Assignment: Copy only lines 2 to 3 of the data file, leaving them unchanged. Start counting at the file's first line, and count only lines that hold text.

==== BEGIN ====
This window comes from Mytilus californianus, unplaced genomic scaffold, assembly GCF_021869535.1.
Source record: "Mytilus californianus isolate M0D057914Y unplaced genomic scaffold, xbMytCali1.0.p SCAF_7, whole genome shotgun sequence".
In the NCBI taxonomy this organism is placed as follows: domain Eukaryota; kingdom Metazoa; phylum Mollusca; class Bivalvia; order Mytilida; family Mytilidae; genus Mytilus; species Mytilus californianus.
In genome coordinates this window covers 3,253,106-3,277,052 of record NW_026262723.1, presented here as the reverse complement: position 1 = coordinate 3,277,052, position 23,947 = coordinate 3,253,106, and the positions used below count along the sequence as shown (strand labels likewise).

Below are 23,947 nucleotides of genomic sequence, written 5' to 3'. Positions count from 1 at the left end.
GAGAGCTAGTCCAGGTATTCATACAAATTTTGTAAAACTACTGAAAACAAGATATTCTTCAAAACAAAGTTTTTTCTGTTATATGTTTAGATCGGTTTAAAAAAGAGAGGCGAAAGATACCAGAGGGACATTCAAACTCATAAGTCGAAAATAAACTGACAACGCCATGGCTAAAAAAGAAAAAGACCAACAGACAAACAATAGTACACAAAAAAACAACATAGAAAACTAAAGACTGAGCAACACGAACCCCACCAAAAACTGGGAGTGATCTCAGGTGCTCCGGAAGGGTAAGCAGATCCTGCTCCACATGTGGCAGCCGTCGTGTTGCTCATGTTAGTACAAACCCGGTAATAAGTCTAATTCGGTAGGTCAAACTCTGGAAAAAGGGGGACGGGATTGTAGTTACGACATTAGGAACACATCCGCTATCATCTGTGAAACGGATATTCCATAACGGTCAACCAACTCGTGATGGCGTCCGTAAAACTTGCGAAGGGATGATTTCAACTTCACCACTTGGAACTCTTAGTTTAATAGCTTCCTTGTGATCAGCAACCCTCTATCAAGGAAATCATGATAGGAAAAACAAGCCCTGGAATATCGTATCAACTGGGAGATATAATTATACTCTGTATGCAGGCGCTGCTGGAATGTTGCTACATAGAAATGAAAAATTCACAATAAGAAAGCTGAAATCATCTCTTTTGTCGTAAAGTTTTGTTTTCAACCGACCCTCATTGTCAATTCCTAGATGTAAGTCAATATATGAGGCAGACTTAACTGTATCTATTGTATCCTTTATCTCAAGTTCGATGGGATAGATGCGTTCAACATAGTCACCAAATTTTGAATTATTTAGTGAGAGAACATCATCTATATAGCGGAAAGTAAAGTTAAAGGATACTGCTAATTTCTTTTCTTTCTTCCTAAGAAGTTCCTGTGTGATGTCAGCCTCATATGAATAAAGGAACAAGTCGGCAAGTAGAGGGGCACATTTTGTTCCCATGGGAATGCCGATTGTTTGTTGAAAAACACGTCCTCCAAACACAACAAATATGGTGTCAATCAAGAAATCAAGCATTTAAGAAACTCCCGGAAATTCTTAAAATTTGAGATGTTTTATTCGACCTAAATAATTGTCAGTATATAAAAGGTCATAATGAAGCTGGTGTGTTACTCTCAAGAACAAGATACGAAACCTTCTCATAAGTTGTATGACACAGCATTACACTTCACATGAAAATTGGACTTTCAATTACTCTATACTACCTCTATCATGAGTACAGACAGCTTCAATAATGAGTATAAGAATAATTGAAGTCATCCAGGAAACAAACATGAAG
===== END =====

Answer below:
Source record: "Mytilus californianus isolate M0D057914Y unplaced genomic scaffold, xbMytCali1.0.p SCAF_7, whole genome shotgun sequence".
In the NCBI taxonomy this organism is placed as follows: domain Eukaryota; kingdom Metazoa; phylum Mollusca; class Bivalvia; order Mytilida; family Mytilidae; genus Mytilus; species Mytilus californianus.